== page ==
From Longman Dictionary of Contemporary Englishbotchbotch1 /bɒtʃ $ bɑːtʃ/ (also botch up) verb [transitive] informalDO BADLY to do something badly, because you have been careless or because you do not have the skill to do it properly The builders really botched up our patio. a botched investigation→ See Verb table
Examples from the Corpusbotch• Baldwin, the poor schlemiel, is talked into committing a murder, which he botches badly.• The handover to Edinburgh, Cardiff and London was botched, but it was Labour that created the new bodies.• The others were beheaded first; her executioner botched her beheading and left her to endure a three-day death.• Anglers wait a lifetime for such a chance, and I had botched mine.• Botched Not when he has botched reunification and his country's interest rates cripple home-owners and industries far beyond his own borders.• We talked earlier about the computer marketing firm that had badly botched one of its first major corporate sales.• Defense lawyers are arguing that the police botched the investigation.• California did not deregulate its electricity system-the government changed the regulations, and botched the job.botchbotch2 (also botch-up British English) noun [countable] especially British English informal DO BADLYa piece of work, a job etc that has been badly or carelessly done I’ve just made an awful botch of my translation. The whole thing was a botch job.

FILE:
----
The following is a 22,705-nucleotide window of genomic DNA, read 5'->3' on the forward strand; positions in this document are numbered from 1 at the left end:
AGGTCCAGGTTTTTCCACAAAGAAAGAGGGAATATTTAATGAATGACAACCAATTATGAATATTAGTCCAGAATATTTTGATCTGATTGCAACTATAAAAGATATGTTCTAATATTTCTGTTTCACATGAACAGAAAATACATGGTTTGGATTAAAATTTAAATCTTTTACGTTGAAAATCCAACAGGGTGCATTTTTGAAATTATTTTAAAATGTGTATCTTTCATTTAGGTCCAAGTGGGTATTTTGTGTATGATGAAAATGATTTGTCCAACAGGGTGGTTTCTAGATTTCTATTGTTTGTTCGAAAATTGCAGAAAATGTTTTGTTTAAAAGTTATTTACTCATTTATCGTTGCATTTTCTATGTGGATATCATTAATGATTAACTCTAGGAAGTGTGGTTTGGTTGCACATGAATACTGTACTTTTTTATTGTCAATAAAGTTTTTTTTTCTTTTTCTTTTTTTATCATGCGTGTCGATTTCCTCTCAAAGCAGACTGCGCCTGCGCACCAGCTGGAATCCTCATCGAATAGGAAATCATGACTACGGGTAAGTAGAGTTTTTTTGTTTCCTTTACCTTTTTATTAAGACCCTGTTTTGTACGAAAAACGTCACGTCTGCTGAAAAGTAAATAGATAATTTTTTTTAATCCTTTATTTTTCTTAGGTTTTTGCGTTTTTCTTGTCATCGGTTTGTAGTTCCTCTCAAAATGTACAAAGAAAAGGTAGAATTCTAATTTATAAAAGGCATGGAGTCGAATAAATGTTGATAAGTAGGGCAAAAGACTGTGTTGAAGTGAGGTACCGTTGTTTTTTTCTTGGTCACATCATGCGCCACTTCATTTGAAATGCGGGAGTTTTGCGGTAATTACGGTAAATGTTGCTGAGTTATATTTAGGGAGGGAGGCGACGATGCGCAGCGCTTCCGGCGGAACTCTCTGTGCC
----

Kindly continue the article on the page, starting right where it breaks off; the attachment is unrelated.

Examples from the Corpusbotch• Kyoto was a botch from the start, and it was inevitable it would come unstuck.